High school students contemplating medical illustration as a career should take a college preparatory program with as much emphasis on art and science as possible. In college, the best program would be a bachelor’s degree with a double major in art and biology, or a major in one and a minor in the other is preferred. Art courses should include drawing, advanced life drawing, painting, color theory, advertising design, illustration, computer graphics, and photography. In the sciences, students should include general biology or zoology, vertebrate anatomy, embryology, physiology, chemistry, and histology. Science courses must be of the caliber required for medical school. source: www.ami.org.
What is “CMI” Board Certification?
The Board of Certification of Medical Illustrators (BCMI) administers a certification program for illustrators who seek a recognizable means of credentialing. The designation of Certified Medical Illustrator (CMI) denotes this voluntarily earned credential and provides a recognizable means of signifying a practitioners current competency in the profession of medical illustration. Certified Medical Illustrators have passed examinations dealing with business practices, ethics, biomedical science, drawing skills, and have undergone a rigorous portfolio review.
Once earned, the CMI credential is maintained through meeting continuing education requirements designed to maintain competencies required for practice. Certification is a program endorsed by the Association of Medical Illustrators to encourage lifelong learning and to measure professional competency for those illustrators and clients who voluntarily desire such credentialing. Similar to specialty certification for physicians, the competency evaluation consists of a written test and a practicum. The BCMI objectively measures and evaluates the examination results and awards certification on successful completion.
Any practicing medical illustrator who meets the eligibility requirements may apply to become board certified and obtain the designation Certified Medical Illustrator (CMI). Certification is for a five-year period and is renewed at the end of each period.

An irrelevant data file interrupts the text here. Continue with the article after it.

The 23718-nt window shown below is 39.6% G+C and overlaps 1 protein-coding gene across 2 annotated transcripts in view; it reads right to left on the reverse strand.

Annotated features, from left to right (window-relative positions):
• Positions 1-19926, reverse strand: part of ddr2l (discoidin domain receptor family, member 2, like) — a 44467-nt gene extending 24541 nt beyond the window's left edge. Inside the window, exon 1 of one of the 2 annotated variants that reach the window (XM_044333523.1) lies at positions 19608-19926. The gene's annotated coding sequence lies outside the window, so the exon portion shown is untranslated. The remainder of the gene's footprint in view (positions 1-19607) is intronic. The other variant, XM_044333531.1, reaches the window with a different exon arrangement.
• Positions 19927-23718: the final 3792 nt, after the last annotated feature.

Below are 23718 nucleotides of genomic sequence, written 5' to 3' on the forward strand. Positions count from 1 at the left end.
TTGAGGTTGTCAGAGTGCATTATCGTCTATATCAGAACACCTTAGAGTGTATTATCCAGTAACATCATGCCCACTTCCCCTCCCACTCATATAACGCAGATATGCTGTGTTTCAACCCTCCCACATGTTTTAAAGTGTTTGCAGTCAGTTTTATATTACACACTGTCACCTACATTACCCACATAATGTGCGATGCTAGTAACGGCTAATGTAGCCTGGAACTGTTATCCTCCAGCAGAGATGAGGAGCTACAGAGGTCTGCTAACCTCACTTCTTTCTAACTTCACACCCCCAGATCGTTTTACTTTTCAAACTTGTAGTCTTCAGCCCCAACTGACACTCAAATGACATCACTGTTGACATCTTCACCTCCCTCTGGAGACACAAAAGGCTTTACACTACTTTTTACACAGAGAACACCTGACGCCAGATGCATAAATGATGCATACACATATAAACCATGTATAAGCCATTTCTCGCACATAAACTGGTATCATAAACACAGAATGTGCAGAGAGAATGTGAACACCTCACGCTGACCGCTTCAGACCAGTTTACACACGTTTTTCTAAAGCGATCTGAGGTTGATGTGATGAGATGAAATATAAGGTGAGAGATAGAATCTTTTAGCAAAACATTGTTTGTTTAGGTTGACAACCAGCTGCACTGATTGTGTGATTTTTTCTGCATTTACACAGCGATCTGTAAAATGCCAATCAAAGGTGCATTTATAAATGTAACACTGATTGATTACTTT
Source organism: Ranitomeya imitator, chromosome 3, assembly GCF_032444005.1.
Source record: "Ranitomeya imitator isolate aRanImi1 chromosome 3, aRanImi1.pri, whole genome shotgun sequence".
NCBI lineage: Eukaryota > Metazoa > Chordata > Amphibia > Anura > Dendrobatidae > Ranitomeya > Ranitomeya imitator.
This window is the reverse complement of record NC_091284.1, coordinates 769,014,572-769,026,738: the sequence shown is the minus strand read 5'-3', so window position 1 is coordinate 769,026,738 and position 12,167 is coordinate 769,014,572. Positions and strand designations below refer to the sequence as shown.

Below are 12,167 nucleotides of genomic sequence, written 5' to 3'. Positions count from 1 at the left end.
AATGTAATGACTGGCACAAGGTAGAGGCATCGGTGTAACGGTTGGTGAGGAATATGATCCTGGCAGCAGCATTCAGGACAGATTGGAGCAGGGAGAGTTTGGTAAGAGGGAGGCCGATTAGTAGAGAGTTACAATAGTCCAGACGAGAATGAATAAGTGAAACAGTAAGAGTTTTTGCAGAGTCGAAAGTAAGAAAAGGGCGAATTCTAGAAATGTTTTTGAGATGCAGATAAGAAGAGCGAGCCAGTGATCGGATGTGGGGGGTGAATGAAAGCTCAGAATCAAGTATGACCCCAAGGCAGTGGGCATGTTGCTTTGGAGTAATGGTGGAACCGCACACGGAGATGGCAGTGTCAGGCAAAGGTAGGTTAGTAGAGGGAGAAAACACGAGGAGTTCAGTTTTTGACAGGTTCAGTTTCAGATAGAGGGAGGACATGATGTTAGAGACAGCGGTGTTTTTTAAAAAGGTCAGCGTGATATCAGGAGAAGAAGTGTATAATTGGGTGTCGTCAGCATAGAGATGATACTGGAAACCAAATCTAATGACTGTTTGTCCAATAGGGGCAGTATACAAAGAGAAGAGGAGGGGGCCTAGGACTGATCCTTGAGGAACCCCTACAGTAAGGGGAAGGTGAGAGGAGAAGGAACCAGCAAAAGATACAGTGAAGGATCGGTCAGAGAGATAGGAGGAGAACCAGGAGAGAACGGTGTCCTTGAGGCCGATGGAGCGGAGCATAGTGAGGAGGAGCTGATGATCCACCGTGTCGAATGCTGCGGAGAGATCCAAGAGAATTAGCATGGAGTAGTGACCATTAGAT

Where can I find more information on Medical and Scientific illustration as a career?
Those who are interested in additional information on becoming a medical illustrator can utilize many resources. The following are recommended venues for more information:
(1) Contact the Association of Medical Illustrators: AMI Headquarters 201 E. Main Street, Ste. 1405 Lexington, KY 40507 U.S.A. tel: 1-866-393-4AMI (or 1-866-393-4264) e-mail: email@example.com
(2) Contact the Guild of Natural Science Illustrators: Post Office Box 652 Ben Franklin Station Washington DC 20044-0652 Phone/fax: (301) 309-1514 E-mail: firstname.lastname@example.org
(3) Contact Graduate Programs offering Degree Programs in Medical and/or Scientific Illustration: Click here to see a listing of accredited graduate school programs and other schools with curricula in medical and scientific communications.
Any other questions? If you can’t find the information you need while exploring this site, please feel free to contact: Fairman Studios voice:: 781.647.7510 fax:: 240.597.0366 email@example.com
What is the AMI?
The Association of Medical Illustrators is an international organization founded in 1945, and incorporated in Illinois. Its members are primarily artists who create material designed to facilitate the recording and dissemination of medical and bioscientific knowledge through visual communication media. Members are involved not only in the creation of such material, but also serve in consultant, advisory, educational and administrative capacities in all aspects of bioscientific communications and related areas of visual education. The professional objectives of the AMI are to promote the study and advancement of medical illustration and allied fields of visual communication, and to promote understanding and cooperation with the medical profession and related health science professions. For more information, please visit the Association of Medical Illustrators’ Website.
What is the Vesalius Trust?
The Vesalius Trust for Visual Communication in the Health Sciences was incorporated as a non-profit public foundation in 1988. Established under the direction of the Board of Governors of the Association of Medical Illustrators, a professional organization of medically trained visual communicators, the Trust strives to develop and support education and research programs in the field of health science communications. The Association of Medical Illustrators sought to establish a public educational foundation for the purpose of raising and maintaining funds to be used for developing and supporting education and research within the field of medical illustration and related visual communication professions, and for advancing education and communication in medicine and the health sciences. Since its founding in 1988, the Trust has endeavored to identify and secure funding for educational and research activities in visual communications in the health sciences, and to act as a conduit for these resources. Currently, the Trust supports: Scholarships, research grants, continuing professional education, and an international recognition program for exceptional contributions to medical education. The Trust intends to expand its scope of supported activities to include: publication of instructional and informational materials; underwriting programs facilitating interactions between biocommunication students, faculty, practitioners and the lay public; and sponsoring activities which increase the awareness of the significance of visual communications in the health sciences and health care delivery system. source: www.vesaliustrust.org For more information, please visit the Vesalius Trust Website